Cameron.

  
   

 

  ----- Original Message -----
  From: Schwarzwald
  To: asa@calvin.edu
  Sent: Sunday, June 07, 2009 5:50 PM
  Subject: Re: [asa] Re: Gingerich on TE and ID

  Heya Cameron,

  I don't think science is properly called "non-teleological". At best, it's silent on teleology.

  But my main question here is - why is it important to you not only that Christianity be in some ways potentially 'at risk', but that specifically science provides that risk? Why wouldn't, say, the discovery of Christ's body be enough of a 'risk'? Or the appearance of another deity or seeming validation of another religion, etc? Especially when you're a person who, I think, is clearly aware of how often the reach and conclusions of 'science' is overblown, misunderstood, mixed with metaphysics, etc?

  There's an additional problem here: Even if ID were to be dramatically successful - even if it were established, and all scientists agreed, that there was design of the most fundamental nature present in the universe, that would not be enough to prove Christianity, much less theism. And if you don't believe me, watch how Dawkins, Dennett, and other atheists have responded when faced with what they thought was certain evidence of design (Francis Crick and the Origin of Life) or when asked about how they'd react to certain evidence of design. The answer is: Most would give assent to a designer, then go on to claim it was not God. Putting aside multiverses, the replies would range from aliens of superior intelligence and technology (Dennett mentioned this in his recent discussion with Plantinga), or our living in a simulated universe (David Chalmers and Nick Bostrom among others have discussed this), and otherwise.

  What's more, you talk about pre-modern Christianity (Catholics in particular) seeing faith and reason as entwined. I'd agree with that. The problem is that the same pre-modern Christianity approached this question with a heavy investment in metaphysics - and the modern Thomists who subscribe wholeheartedly to such a view routinely chide ID proponents on this very topic, since they see ID as embracing a fundamental metaphysical perspective that they view as mistaken (Namely, mechanistic materialism, where all matter is "dead" stuff blindly and purposelessly reacting to external laws.) Maintaining a reciprocal relationship between faith and reason doesn't amount to elevating science (certainly a science married to a flawed modern metaphysic) onto a pedestal which exclusively dictates what we should or shouldn't believe, at least not for most of the Thomists I've read. The underlying philosophical perspective plays a key role, and metaphysics happens to play a larger role than science. (Indeed, 'science', they remind people repeatedly, is made possible and proceeds because of certain metaphysical commitments.) Or, put another way, the opposite of fideism is not science, but reason - and reason covers vastly more than science. Science is simply a subset of reason.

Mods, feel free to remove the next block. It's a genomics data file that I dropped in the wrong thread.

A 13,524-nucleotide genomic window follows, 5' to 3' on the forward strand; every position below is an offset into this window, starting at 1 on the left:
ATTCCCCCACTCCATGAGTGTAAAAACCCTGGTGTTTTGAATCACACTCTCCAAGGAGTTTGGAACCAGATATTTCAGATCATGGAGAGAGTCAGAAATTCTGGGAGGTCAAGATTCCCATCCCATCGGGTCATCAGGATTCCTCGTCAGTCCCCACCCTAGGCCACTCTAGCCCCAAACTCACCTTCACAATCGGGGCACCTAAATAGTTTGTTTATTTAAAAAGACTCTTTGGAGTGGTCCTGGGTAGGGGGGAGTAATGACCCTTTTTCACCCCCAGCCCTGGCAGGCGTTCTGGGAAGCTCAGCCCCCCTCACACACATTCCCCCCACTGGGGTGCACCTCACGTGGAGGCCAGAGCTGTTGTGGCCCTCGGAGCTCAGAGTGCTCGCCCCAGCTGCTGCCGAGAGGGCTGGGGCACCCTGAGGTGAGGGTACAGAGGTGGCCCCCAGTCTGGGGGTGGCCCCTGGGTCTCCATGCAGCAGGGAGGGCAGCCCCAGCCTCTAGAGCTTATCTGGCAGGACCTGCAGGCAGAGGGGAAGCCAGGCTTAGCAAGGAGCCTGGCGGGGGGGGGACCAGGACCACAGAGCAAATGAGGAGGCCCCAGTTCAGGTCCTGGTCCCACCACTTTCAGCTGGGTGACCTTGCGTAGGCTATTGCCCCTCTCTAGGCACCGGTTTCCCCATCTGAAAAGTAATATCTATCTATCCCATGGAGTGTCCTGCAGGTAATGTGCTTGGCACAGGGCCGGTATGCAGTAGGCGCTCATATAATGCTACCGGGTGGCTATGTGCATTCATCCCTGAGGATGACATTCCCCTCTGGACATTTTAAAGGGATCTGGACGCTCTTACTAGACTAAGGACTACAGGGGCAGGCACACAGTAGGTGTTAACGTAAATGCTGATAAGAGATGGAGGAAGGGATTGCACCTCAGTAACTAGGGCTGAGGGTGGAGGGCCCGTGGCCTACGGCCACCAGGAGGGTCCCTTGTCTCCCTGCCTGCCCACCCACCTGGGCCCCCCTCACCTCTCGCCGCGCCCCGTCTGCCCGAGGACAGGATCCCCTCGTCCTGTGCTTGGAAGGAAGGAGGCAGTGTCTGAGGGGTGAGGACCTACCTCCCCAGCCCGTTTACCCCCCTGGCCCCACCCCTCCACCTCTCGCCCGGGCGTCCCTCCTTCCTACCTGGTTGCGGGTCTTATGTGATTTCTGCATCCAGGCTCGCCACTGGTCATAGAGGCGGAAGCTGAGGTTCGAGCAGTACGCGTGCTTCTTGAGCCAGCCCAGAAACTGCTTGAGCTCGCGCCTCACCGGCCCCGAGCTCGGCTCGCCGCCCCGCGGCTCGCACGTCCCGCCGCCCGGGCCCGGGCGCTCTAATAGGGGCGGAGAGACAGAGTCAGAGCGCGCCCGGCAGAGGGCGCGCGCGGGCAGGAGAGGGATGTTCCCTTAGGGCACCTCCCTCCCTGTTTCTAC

I guess what I'm saying here amounts to this: Entwining faith and reason doesn't seem to require elevating science to the level you seem to suggest it does, the type of "fideism" you complain about is as or more prevalent among the atheists ID seems most concerned with combatting, and the opposite of fideism isn't science but reason (which is far broader than science.) I do appreciate the suggestion that Christians have to be more aggressive on the subject of design and nature.

    This turn toward the subjective is connected with the modern tendency to divide reality between "subjective" and "objective" realms. We tend to regard "nature" as part of the "objective" realm, and have assigned the understanding of this "objective" realm to a non-teleological science. As that non-teleological science has grown in explanatory power by leaps and bounds, to the point where it now purports to explain even how the passions and the mind work, religion is crowded ever more and more into the "subjective" realm, where, it is believed by many, religion will be invulnerable to anything science can discover about nature or even human nature. So we can choose our religion, and continue to believe in it out of sheer will, or desire, or preference, and never be in contradiction with what the world is really like. In this view, science purportedly describes nature "objectively", and atheists and Christians are then free to apply their "subjective" religious glosses to the objective reality disclosed by science, and make statements which are utterly beyond public verification or falsification.